The Big Apple Circus, founded in 1976 innovates within several distinct, but interrelated, circus traditions: the classic European one-ring circus, the legacy and influence of the Pickles Family Circus (itself related to the work of the San Francisco Mime Troupe), and some versions of the American travelling circus.
Each year, a new, different show; each year, audiences are given a kind of “grand tour” of what is state of the art in circus artistry by master performers in their métier from around the world. And all of it, in one, intimate ring, beneath a tent that feels like the private performance pavilion of King Solomon’s palace, wherein, without exaggeration, every seat is a great seat.
This year’s show, The Grand Tour, evokes “the roaring 20’s” and references the traditional tour of Europe formerly taken mainly by the upper class. But this is “The People’s” Grand Tour, one that knows no distinction of class, because it is made with an imagination that is universal and for all; of course, because it is taken in the company of clowns.
The Grand Tour is playing through January 10, 2016, at Lincoln Center Plaza in New York City. The show runs 1 hour and 50 minutes including a 20-minute intermission.
The show’s narrative tableau happens in a setting of ships, trains, automobiles, and airplanes; in this setting, the acts are performed to accompaniment by the seven-piece Big Apple Circus Band playing music composed especially for the show. The show features:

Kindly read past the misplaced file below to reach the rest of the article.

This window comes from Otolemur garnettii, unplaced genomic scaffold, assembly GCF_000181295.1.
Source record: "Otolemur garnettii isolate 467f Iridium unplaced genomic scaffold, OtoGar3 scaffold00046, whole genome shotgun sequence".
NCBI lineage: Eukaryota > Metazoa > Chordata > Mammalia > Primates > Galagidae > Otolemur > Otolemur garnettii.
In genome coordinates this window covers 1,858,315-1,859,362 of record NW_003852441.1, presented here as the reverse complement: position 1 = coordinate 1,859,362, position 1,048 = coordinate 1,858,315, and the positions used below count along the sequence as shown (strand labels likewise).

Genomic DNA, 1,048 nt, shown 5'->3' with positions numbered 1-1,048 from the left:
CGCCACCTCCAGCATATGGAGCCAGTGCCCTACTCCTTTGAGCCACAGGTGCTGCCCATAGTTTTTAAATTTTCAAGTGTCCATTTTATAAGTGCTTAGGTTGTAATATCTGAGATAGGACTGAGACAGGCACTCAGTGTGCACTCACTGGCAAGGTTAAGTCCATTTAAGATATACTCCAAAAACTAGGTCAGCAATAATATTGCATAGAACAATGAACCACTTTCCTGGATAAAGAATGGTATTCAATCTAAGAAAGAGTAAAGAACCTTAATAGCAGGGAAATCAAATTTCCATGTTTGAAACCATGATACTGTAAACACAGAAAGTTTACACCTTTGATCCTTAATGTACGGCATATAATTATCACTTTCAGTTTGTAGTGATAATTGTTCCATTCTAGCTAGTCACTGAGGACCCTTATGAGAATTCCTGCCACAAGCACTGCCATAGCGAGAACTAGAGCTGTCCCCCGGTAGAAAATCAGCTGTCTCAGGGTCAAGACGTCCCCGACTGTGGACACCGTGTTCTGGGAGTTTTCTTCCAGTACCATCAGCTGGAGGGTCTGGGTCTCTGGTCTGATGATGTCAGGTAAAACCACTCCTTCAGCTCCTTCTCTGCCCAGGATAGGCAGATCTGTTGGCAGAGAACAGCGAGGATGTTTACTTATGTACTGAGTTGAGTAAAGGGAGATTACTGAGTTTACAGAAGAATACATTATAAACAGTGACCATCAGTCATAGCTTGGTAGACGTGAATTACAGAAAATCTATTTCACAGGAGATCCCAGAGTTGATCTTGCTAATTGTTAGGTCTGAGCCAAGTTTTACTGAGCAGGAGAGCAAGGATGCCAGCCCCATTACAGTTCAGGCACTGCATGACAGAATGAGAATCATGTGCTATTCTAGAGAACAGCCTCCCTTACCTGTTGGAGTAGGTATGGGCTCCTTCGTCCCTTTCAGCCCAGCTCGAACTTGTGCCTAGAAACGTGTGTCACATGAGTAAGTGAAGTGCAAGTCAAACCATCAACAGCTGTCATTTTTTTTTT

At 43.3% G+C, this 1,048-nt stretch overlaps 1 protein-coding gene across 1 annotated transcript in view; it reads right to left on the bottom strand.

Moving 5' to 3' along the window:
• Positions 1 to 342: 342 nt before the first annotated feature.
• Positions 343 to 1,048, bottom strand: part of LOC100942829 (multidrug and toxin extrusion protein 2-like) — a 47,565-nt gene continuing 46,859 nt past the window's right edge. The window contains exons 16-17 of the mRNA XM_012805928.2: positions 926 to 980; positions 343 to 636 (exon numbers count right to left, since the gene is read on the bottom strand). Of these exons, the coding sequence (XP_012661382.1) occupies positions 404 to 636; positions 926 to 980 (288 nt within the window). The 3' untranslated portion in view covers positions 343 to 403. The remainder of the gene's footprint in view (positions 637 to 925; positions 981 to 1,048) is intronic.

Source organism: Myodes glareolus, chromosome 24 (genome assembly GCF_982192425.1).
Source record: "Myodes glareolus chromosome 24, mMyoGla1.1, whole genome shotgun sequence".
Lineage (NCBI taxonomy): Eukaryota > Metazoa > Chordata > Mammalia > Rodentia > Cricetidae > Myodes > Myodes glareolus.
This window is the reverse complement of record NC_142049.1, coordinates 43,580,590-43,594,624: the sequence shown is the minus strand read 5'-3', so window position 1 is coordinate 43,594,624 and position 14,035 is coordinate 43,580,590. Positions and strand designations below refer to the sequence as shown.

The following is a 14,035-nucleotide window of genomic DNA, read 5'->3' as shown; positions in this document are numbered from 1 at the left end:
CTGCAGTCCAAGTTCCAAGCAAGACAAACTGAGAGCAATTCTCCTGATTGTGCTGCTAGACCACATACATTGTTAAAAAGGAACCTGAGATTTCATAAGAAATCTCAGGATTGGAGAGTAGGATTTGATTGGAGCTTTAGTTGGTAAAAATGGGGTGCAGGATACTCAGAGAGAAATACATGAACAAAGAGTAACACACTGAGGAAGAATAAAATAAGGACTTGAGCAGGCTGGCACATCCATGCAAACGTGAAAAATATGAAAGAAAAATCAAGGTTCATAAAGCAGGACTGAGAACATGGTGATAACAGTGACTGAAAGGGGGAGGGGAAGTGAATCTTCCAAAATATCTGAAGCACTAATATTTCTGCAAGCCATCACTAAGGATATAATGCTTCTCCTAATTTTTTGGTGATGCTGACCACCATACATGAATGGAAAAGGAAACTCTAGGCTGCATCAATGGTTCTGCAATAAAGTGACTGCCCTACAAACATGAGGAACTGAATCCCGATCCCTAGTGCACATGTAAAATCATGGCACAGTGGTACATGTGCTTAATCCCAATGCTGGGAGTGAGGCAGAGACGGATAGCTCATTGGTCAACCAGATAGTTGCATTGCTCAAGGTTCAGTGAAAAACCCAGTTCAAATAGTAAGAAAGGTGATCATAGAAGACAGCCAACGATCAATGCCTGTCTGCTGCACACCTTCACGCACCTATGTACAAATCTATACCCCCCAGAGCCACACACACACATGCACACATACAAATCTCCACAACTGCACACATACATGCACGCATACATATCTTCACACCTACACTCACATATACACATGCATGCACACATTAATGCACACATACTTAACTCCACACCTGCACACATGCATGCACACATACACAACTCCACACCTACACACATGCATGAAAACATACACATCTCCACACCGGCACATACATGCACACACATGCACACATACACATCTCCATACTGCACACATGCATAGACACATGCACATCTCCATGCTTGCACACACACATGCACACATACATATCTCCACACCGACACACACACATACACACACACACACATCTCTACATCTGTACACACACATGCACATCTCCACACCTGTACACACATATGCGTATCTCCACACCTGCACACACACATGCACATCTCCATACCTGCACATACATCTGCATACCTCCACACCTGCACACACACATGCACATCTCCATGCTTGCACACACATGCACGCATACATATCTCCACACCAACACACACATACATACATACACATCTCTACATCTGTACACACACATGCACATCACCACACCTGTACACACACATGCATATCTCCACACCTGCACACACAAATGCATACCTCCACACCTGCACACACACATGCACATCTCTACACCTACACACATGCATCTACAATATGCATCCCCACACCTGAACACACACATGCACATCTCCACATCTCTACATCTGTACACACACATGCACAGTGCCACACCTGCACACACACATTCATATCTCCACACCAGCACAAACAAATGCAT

- hula hooper Chiara Anastasini (ninth-generation circus artist from Italy),
- juggler Alexander Koblikov (internationally recognized for his innovative work; this is his first appearance in the United States),
- the acrobat “Energy Trio” (from China’s famous Flag Circus),
- “Wheel of Wonder” artists, the Dominguez Brothers,
- the Zuma Zuma African Acrobats,
- the Dosov Troupe (teeterboard), and,
- from Moscow, Sergei Akimov (specialist of the aerial straps).
The Grand Tour achieves its particular coherence and fluidity, in performance, due to its writing and direction, in concert with the tasteful simplicity and elegance of the costumes, and with the sound design. This coherence is due, as well, to the fact that Joel Jeske, the show’s writer and creator (also one its two clowns), and Mark Lonergan, the show’s director, along with Brent McBeth (the other clown), all work closely together as members of the physical comedy troupe . In collaboration, these three give the whole show a clown’s point of view.
Speaking of a clown’s point of view, it is said that Beroka Hoza’ah, one of the characters in the Talmud, was told by Elijah the Prophet that clowns have a choice portion in “the world to come” Why? “Because they make people laugh.” And, to paraphrase a maxim of Jewish tradition, the world is sustained by the laughter and joy of children at the circus.